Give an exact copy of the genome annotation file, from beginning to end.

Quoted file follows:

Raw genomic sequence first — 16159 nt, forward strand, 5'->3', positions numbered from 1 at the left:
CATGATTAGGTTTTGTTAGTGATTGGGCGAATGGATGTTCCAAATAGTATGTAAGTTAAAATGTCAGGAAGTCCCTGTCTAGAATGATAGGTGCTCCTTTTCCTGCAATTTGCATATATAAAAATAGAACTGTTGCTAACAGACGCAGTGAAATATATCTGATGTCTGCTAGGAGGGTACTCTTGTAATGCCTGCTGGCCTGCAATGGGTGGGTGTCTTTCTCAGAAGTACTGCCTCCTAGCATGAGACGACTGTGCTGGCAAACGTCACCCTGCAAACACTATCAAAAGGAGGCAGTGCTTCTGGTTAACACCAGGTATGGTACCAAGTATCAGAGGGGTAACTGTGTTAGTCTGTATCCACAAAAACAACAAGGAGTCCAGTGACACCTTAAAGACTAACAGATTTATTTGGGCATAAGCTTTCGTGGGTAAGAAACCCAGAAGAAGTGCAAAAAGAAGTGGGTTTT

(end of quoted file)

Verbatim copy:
Raw genomic sequence first — 16159 nt, forward strand, 5'->3', positions numbered from 1 at the left:
CATGATTAGGTTTTGTTAGTGATTGGGCGAATGGATGTTCCAAATAGTATGTAAGTTAAAATGTCAGGAAGTCCCTGTCTAGAATGATAGGTGCTCCTTTTCCTGCAATTTGCATATATAAAAATAGAACTGTTGCTAACAGACGCAGTGAAATATATCTGATGTCTGCTAGGAGGGTACTCTTGTAATGCCTGCTGGCCTGCAATGGGTGGGTGTCTTTCTCAGAAGTACTGCCTCCTAGCATGAGACGACTGTGCTGGCAAACGTCACCCTGCAAACACTATCAAAAGGAGGCAGTGCTTCTGGTTAACACCAGGTATGGTACCAAGTATCAGAGGGGTAACTGTGTTAGTCTGTATCCACAAAAACAACAAGGAGTCCAGTGACACCTTAAAGACTAACAGATTTATTTGGGCATAAGCTTTCGTGGGTAAGAAACCCAGAAGAAGTGCAAAAAGAAGTGGGTTTT